Checking In On… The Big West

Posted by Brian Goodman on February 25th, 2012


David Gao is the RTC correspondent for the Big West Conference. You can also find his musings online at Zotcubed, a UC Irvine blog, or on Twitter @dvdgao.

Reader’s Take

 

The Week That Was

  • Long Beach State Falls on Buzzer Beater: After leading Creighton for most of the game including the entire second half, Long Beach State had their hearts broken when Bluejays guard Antoine Young hit a go-ahead fade away jumper that swished through the basket with 0.3 seconds remaining in the game. There were many positive takeaways from the effort including 49ers point guard Casper Ware drawing more national attention with the game being televised on ESPN2. The Creighton crowd even rushed the court (prematurely, as it turned out), showing a certain amount of respect for Long Beach. Nonetheless, it’s a devastating loss on paper for Long Beach, who would have been a likely at-large with a win in Omaha. Now, they most likely have to win the Big West Tournament to go dancing.
  • Big West Goes 6-3 in BracketBusters: Even including Long Beach State’s late disappointment, the Big West all in all had a pretty solid collective effort in this year’s BracketBuster match-ups. Other notable wins included UCSB’s 72-64 triumph on the road at Utah State, where the Aggies are notoriously tough to beat (even in a down year), Pacific’s 66-64 win against Idaho State on an overtime buzzer beater, and UC Davis battling back from a 21-point deficit to take down Northern Arizona 69-65. Most of these games had little actual impact on each team’s 2011-12 remaining season, but a win for conference pride and RPI benefits is still a nice extra credit.
  • UCI Alum to Coach NBA All-Star Game: This one is a bit removed from current Big West play, but still worth a mention nonetheless. Former Anteater Scott Brooks, the current Oklahoma City Thunder head coach, has been named the coach for the West squad for the upcoming NBA All-Star Game. Brooks and his staff earned this honor due to the Thunder owning the conference’s best record at the break. Hopefully, Brooks can continue to bring glory to UC Irvine and the Big West through his successes in the NBA.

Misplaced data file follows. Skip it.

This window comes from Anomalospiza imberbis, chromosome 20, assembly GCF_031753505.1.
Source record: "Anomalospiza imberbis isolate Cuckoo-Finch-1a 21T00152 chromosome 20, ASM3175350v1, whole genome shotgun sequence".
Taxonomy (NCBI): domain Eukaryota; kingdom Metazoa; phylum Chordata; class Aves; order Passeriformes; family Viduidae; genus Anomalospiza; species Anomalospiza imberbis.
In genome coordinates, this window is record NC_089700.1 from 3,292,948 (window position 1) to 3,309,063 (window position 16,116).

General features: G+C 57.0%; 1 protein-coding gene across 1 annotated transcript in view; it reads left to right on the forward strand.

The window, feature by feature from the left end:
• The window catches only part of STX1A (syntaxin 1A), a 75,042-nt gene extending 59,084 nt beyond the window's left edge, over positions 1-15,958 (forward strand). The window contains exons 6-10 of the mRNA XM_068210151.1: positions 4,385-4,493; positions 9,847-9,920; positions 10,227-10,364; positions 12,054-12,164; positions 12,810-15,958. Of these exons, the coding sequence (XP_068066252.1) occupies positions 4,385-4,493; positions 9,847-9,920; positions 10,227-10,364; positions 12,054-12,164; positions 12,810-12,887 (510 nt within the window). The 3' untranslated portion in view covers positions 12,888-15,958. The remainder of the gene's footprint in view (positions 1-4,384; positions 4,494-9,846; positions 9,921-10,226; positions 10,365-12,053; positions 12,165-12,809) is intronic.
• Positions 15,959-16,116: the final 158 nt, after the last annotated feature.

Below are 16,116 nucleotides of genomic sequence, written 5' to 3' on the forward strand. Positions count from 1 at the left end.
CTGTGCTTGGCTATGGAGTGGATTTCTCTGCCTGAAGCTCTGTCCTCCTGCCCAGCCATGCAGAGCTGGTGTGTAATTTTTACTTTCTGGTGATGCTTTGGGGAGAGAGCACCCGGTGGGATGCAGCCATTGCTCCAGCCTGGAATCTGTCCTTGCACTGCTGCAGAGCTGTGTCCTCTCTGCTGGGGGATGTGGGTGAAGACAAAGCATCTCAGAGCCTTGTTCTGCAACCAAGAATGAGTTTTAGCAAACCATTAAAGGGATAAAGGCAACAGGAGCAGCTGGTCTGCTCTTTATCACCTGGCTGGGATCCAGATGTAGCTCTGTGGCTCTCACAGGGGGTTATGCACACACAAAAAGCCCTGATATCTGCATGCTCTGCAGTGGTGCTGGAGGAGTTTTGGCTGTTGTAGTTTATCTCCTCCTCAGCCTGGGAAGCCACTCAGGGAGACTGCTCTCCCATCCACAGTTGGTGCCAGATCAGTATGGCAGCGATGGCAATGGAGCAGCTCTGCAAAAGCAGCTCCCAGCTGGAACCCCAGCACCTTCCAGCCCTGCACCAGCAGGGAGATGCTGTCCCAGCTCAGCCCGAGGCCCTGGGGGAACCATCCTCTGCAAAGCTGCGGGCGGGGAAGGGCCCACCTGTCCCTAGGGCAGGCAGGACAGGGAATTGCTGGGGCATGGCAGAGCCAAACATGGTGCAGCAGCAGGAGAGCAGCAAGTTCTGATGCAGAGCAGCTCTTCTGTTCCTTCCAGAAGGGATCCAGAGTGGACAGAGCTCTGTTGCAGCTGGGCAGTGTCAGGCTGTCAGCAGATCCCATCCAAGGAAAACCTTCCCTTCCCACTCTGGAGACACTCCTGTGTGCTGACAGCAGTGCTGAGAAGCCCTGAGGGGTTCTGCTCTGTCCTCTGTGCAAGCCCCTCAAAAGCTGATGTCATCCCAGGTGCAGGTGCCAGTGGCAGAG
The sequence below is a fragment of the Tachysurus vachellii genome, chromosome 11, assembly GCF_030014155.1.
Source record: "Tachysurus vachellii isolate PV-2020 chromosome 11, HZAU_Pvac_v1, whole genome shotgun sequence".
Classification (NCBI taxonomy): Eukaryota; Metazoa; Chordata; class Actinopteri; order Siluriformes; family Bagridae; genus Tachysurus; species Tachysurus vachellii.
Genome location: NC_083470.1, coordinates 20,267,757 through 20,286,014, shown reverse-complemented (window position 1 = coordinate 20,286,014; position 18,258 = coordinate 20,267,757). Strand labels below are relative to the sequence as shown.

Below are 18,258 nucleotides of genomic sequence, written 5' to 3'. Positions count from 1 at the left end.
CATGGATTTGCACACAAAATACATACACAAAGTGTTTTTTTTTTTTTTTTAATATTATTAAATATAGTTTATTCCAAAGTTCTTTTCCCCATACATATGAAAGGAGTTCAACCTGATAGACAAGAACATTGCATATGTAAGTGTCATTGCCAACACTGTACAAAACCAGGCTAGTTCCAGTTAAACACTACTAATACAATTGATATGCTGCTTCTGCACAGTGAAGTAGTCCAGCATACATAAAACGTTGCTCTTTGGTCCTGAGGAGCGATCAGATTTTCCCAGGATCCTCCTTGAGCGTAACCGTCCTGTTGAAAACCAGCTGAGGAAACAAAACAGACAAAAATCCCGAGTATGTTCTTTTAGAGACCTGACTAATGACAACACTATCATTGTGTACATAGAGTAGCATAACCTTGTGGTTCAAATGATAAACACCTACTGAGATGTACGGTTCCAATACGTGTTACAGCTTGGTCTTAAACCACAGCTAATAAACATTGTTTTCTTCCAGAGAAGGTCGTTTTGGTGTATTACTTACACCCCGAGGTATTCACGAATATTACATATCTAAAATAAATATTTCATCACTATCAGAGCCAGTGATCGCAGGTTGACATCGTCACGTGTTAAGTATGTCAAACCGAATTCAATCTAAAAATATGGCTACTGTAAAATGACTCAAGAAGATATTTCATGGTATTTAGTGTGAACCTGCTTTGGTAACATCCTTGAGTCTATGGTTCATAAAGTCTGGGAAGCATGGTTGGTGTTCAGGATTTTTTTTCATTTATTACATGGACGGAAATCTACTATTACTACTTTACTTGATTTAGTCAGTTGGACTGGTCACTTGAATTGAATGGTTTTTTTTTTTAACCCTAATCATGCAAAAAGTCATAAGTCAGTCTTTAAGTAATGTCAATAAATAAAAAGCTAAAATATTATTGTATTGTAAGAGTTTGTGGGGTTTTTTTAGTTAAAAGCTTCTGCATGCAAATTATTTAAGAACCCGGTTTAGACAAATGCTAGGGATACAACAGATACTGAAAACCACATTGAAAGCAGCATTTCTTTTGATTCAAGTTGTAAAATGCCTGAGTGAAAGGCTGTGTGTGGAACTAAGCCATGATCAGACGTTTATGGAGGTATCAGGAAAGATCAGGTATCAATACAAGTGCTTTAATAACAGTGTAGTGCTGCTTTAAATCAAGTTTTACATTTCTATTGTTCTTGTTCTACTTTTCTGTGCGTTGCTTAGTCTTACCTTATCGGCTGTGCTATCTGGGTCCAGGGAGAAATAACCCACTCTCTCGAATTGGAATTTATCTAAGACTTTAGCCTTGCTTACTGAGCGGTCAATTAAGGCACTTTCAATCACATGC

The Beach Has The Regular Season Title All Wrapped Up, But Will It Need A Conference Tournament Championship To Go Dancing? (Stephen Carr/Long Beach Press-Telegram)

Power Rankings

  1. Long Beach State (20-7, 13-0) – The 49ers officially clinched at least a share of the Big West regular season title after beating UC Santa Barbara soundly for the second time this season. Despite the loss to Creighton which could have been the icing on the cake in terms of an at-large bid, Long Beach is clearly playing like they can smell blood. Call it a second peak or just a season-long determined effort, but it’s clear that Long Beach State is playing as well as they have played all season with the finish line in sight.
  2. Cal State Fullerton (18-7, 9-3) – The Titans are now firmly in second place in both the real Big West standings and in these power rankings. After beating Montana State convincingly in the BracketBuster, the Titans rallied from an eight-point deficit with 4:29 to play against Pacific to win 69-68. Coach Bob Burton’s deep squad is the one group of offensive talent in the Big West that can give Long Beach State a run for their money. Their 14th in the nation PPG at 78.8 and 11th best field goal percentage at 49% will be put on the line in an epic regular season finale against Long Beach State at Titan Gym. Read the rest of this entry »
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Checking In On… the Big West Conference

Posted by Brian Goodman on January 17th, 2012

David Gao is the RTC correspondent for the Big West Conference. You can also find his musings online at Zotcubed, a UC Irvine blog, or on Twitter @dvdgao.

Reader’s Take 

 

The Week That Was

  • UC Riverside Continues Surge, Pulls off First Conference Upset: With the full-on commencement of Big West play, games have already jumped into that extra gear of competitiveness and closeness. However, pretty much everyone held serve until this last Thursday, when the Highlanders took out UC Santa Barbara in overtime, 79-70. The Highlanders then followed that up with a solid win over Cal Poly. Led by senior Phil Martin, UCR now sports a promising 4-1 conference record, currently good for second place in the Big West.